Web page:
1 Peter 2:4-10 is loaded with jaw-dropping truths about God’s New Covenant people, the church. One such statement comes in 1 Peter 2:9 where Peter tells his readers, “You are . . . a holy nation.”
If there was any doubt before, it’s completely gone. Peter is taking Old Testament descriptions of the nation of Israel and applying them to the New Testament church. In fact, verse 9 is loosely based on God’s word to the Israelites at Mount Sinai in Exodus 19:5-6, “‘Now therefore, if you will indeed obey my voice and keep my covenant, you shall be my treasured possession among all peoples, for all the earth is mine; (6) and you shall be to me a kingdom of priests and a holy nation.’ These are the words that you shall speak to the people of Israel.”
Peter is not saying that the church has replaced Israel, as if God gave up and discarded the Jewish people. Peter is agreeing with what Paul wrote in Romans 11 about the Gentiles being “grafted in.” God’s “holy nation” has been broadened to include not only ethnic Jews, but Gentiles who trust in Christ. But it’s also been narrowed to include only those Jews who are children of the promise, those who have come to God by grace alone through faith alone in Christ alone. It is genuine believers who Paul calls in Galatians 6:16, “the Israel of God.” God’s “holy nation” consists of every genuine believer in Christ.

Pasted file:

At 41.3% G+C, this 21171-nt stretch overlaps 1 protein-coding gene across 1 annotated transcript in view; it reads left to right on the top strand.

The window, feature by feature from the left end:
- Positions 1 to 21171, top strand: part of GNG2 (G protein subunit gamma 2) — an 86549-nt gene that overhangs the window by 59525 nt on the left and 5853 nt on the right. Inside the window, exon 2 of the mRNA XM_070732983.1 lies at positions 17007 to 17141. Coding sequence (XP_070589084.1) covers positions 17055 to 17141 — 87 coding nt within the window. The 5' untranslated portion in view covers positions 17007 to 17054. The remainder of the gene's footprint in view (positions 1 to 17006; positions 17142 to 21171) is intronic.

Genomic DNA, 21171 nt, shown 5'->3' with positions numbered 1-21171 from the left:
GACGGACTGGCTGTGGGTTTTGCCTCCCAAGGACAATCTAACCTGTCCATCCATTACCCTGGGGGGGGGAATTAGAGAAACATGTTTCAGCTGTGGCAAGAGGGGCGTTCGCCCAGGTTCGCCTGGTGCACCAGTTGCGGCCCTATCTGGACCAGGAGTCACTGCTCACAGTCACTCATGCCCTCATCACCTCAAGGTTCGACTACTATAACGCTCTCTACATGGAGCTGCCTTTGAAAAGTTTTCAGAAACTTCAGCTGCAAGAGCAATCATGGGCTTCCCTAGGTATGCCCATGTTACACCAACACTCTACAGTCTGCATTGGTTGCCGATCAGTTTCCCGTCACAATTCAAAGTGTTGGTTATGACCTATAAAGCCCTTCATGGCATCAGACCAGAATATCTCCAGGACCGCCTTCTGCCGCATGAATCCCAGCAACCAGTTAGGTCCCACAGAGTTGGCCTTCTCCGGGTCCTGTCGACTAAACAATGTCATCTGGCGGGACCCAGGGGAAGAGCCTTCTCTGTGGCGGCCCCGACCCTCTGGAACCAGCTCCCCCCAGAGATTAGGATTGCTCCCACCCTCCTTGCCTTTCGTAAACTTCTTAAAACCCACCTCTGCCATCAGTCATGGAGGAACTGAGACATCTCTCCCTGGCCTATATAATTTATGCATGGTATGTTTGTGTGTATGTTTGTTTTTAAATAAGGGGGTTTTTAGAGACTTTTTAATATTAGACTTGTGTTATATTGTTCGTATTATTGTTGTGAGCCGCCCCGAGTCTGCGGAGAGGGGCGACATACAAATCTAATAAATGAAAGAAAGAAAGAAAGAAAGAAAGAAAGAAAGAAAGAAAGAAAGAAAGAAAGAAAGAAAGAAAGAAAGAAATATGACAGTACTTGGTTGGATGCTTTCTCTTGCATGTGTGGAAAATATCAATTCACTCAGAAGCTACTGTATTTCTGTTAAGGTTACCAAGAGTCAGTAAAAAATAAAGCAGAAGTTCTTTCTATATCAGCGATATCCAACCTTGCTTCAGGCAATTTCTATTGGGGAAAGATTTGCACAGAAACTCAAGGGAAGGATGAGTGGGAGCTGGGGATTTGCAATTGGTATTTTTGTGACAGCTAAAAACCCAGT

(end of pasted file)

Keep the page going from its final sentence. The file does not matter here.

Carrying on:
This should transform the way you think about your citizenship as an American. Politicians from JFK and Ronald Reagan, to Mitt Romney and Barack Obama have called the United States a “city upon a hill.” But when Jesus talked about a city on a hill in Matthew 5, He wasn’t talking about the nation of Israel and He certainly wasn’t talking about the United States of America. He was talking about the church!
So how is God’s “holy nation” visible if they don’t have a seat at the United Nations and they don’t have borders or land? If the universal church is a holy nation, then we can think of the local church as an embassy.
Think about our missionaries Carlos and Lily in Mexico City. Like all missionaries, they’re likely familiar with the US Embassy in Mexico. That embassy represents the United States inside Mexico. It declares US interests to the Mexican government. It protects and cares for US citizens like Carlos and Lily while they reside in Mexico. If Carlos and Lily’s visas or passports ever expired while in Mexico, the embassy would have to verify their US citizenship before they could return to the US. The US Embassy wouldn't make them citizens, it would officially affirm their citizenship.
The local church is similar. Poquoson Baptist Church is like an embassy that represents God's Kingdom inside the kingdom of this world. We declare the interests of God's Kingdom to the citizens of this world, and particularly the citizens of Poquoson. We protect and care for citizens of heaven while they reside in this world. We don’t make people citizens of heaven, but we do have the responsibility to affirm their citizenship. And one of our jobs is to remind you that your citizenship in heaven is more important than your citizenship on earth. We are a holy nation.